On 13 March 2013, Vermonters for a Just Peace in Palestine/Israel (VTJP) launched an international campaign calling on Ben & Jerry’s, an iconic leader of the socially responsible business community, to stop marketing, catering and selling ice cream in Israel’s illegal settlements in the occupied West Bank and East Jerusalem.
One year later, we have not yet called for a full boycott, because our thrust is still to convince Ben & Jerry’s to recognise that it cannot be a company famous and respected for ethical business practices and also be complicit with Israel’s military occupation.
The unholy alliance between commerce and occupation makes a mockery of Ben & Jerry’s social mission and history of funding and advocating for progressive causes. Its Israeli franchise’s business with Jewish-only settlements is possible only because a brutal regime of occupation and collective punishment, including land and water expropriation and severe movement restrictions, has been established in violation of international law.
To be fair, Ben & Jerry’s is not a corporate predator in Palestine in the vein of Motorola, Hewlitt Packard, Caterpillar or scores of other companies with ties to Israel’s military and police. But that’s not the point. The simple, unsavoury fact is that Ben & Jerry’s franchise in Israel, like many other businesses, benefits directly from an entrenched political, legal and economic system of occupation, colonisation and racial segregation.
Peace, Love & Occupation?
VTJP began investigating the company’s links to Israeli settlements in 2011 and had its first face-to-face dialogue with management in 2012. We discovered that Ben & Jerry’s corporate headquarters in South Burlington, Vermont – not its parent company, Unilever – is responsible for the contract with the franchise in Israel.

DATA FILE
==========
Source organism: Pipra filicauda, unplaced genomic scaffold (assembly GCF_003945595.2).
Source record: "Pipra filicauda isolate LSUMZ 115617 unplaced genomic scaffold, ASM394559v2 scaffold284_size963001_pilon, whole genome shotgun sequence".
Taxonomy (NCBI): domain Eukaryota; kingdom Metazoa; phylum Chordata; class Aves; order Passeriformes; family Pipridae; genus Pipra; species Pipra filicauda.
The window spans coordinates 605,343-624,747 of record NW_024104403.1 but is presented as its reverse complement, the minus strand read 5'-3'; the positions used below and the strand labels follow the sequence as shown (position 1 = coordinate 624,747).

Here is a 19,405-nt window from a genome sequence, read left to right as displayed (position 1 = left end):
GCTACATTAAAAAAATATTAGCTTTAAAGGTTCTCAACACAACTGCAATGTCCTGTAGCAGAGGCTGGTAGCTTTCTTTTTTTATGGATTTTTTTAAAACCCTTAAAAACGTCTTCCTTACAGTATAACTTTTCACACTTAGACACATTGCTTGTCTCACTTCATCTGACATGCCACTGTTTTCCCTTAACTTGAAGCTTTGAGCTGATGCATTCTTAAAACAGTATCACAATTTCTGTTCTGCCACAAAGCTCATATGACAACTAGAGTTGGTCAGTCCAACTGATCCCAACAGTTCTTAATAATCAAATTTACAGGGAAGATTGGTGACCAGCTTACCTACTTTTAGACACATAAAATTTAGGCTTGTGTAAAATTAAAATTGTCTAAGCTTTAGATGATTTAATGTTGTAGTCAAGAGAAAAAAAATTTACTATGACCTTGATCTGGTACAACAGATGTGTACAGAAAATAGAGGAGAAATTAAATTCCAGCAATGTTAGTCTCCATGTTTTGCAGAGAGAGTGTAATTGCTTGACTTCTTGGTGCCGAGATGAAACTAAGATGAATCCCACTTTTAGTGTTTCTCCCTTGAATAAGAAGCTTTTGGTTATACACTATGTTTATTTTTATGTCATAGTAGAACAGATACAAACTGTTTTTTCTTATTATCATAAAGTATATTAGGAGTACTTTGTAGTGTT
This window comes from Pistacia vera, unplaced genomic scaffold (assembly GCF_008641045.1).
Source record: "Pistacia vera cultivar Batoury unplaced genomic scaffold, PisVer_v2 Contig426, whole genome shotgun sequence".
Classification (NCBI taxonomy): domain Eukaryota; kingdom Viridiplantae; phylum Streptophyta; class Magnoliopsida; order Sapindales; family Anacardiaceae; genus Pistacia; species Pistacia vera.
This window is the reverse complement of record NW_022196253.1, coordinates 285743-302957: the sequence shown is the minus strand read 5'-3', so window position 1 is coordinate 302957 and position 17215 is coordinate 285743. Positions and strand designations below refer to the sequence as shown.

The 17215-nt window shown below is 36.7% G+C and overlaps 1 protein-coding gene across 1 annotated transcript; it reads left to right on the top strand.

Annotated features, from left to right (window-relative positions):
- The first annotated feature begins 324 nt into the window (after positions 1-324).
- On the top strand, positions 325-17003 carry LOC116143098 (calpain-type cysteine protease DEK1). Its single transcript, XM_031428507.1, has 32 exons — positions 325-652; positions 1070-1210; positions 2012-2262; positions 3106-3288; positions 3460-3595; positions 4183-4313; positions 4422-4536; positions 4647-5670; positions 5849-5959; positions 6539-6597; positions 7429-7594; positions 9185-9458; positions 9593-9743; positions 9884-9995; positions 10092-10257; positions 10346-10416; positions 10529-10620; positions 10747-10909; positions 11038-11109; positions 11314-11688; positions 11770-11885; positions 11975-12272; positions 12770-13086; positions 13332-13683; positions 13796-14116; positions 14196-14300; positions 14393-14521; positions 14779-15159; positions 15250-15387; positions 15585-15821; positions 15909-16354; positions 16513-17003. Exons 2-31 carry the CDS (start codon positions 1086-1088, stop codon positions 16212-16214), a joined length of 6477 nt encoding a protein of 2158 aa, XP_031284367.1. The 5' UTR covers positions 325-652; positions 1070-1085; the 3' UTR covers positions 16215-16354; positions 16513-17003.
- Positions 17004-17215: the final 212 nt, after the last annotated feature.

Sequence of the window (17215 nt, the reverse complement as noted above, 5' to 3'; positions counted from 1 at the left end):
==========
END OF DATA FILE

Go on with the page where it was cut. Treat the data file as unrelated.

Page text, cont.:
In recent years, the company announced plans to open more scoop shops in Israel, and it built a new factory near Kiryat Malachi, a city built on the former lands of a Palestinian village ethnically cleansed by Jewish forces in 1948. Our research further points to the possibility that the company, like many in Israel, is drawing water illegally diverted from the West Bank.
The trucks of Israeli companies distributing Ben & Jerry’s ice cream travel down the forgotten roads of the Nakba, then on super highways that have eviscerated the 1949 Armistice line or “Green Line”, easily circumventing military checkpoints and roadblocks that torment Palestinians, arriving at supermarkets in Jewish settlements – places like Gilo, Pisgat Ze’ev, Ma’ale Admumim and Mishor Adumim.
In 2011, a Vermont activist visited supermarkets in these settlements and found Ben & Jerry’s ice cream for sale. With the help of an Israeli-Jewish comrade, we also learned that the company provides the settlements with party carts and event catering1.
Every pint of Ben & Jerry’s ice cream sold in Israeli settlements, particularly given its brand of social consciousness, helps “normalise” life for Jewish settlers and bolster the viability of their commercial venues – while millions of Palestinians are denied their freedom and a national homeland because, and only because, they are not Jewish.